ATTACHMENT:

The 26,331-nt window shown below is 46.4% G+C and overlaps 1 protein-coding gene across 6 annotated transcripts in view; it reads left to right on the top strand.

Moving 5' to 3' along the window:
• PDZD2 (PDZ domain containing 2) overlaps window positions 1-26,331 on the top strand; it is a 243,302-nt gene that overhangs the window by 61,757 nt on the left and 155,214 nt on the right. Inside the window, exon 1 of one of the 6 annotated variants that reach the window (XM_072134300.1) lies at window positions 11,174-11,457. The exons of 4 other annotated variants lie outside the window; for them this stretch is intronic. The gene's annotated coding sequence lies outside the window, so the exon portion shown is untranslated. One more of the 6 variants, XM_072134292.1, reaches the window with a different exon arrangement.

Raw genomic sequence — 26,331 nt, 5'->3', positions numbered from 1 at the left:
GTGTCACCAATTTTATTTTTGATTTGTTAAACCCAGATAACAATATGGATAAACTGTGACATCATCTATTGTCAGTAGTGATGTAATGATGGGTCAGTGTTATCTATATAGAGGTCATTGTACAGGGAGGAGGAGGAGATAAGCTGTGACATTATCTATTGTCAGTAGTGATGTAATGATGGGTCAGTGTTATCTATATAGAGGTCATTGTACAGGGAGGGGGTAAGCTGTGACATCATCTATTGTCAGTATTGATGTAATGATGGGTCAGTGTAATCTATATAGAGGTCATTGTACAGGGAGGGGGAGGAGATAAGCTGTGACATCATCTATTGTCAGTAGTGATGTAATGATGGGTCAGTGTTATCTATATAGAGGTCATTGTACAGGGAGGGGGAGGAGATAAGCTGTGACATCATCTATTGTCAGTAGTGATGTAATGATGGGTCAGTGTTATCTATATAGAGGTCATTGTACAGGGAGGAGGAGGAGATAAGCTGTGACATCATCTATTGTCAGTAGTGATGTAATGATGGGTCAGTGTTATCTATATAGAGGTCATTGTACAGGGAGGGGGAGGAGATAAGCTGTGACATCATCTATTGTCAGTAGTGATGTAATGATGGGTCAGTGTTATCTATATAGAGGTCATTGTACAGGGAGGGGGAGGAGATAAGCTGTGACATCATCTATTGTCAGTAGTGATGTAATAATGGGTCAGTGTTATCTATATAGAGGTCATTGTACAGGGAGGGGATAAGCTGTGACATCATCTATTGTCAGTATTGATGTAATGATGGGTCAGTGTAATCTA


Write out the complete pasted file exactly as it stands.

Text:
The 26,331-nt window shown below is 46.4% G+C and overlaps 1 protein-coding gene across 6 annotated transcripts in view; it reads left to right on the top strand.

Moving 5' to 3' along the window:
• PDZD2 (PDZ domain containing 2) overlaps window positions 1-26,331 on the top strand; it is a 243,302-nt gene that overhangs the window by 61,757 nt on the left and 155,214 nt on the right. Inside the window, exon 1 of one of the 6 annotated variants that reach the window (XM_072134300.1) lies at window positions 11,174-11,457. The exons of 4 other annotated variants lie outside the window; for them this stretch is intronic. The gene's annotated coding sequence lies outside the window, so the exon portion shown is untranslated. One more of the 6 variants, XM_072134292.1, reaches the window with a different exon arrangement.

Raw genomic sequence — 26,331 nt, 5'->3', positions numbered from 1 at the left:
GTGTCACCAATTTTATTTTTGATTTGTTAAACCCAGATAACAATATGGATAAACTGTGACATCATCTATTGTCAGTAGTGATGTAATGATGGGTCAGTGTTATCTATATAGAGGTCATTGTACAGGGAGGAGGAGGAGATAAGCTGTGACATTATCTATTGTCAGTAGTGATGTAATGATGGGTCAGTGTTATCTATATAGAGGTCATTGTACAGGGAGGGGGTAAGCTGTGACATCATCTATTGTCAGTATTGATGTAATGATGGGTCAGTGTAATCTATATAGAGGTCATTGTACAGGGAGGGGGAGGAGATAAGCTGTGACATCATCTATTGTCAGTAGTGATGTAATGATGGGTCAGTGTTATCTATATAGAGGTCATTGTACAGGGAGGGGGAGGAGATAAGCTGTGACATCATCTATTGTCAGTAGTGATGTAATGATGGGTCAGTGTTATCTATATAGAGGTCATTGTACAGGGAGGAGGAGGAGATAAGCTGTGACATCATCTATTGTCAGTAGTGATGTAATGATGGGTCAGTGTTATCTATATAGAGGTCATTGTACAGGGAGGGGGAGGAGATAAGCTGTGACATCATCTATTGTCAGTAGTGATGTAATGATGGGTCAGTGTTATCTATATAGAGGTCATTGTACAGGGAGGGGGAGGAGATAAGCTGTGACATCATCTATTGTCAGTAGTGATGTAATAATGGGTCAGTGTTATCTATATAGAGGTCATTGTACAGGGAGGGGATAAGCTGTGACATCATCTATTGTCAGTATTGATGTAATGATGGGTCAGTGTAATCTA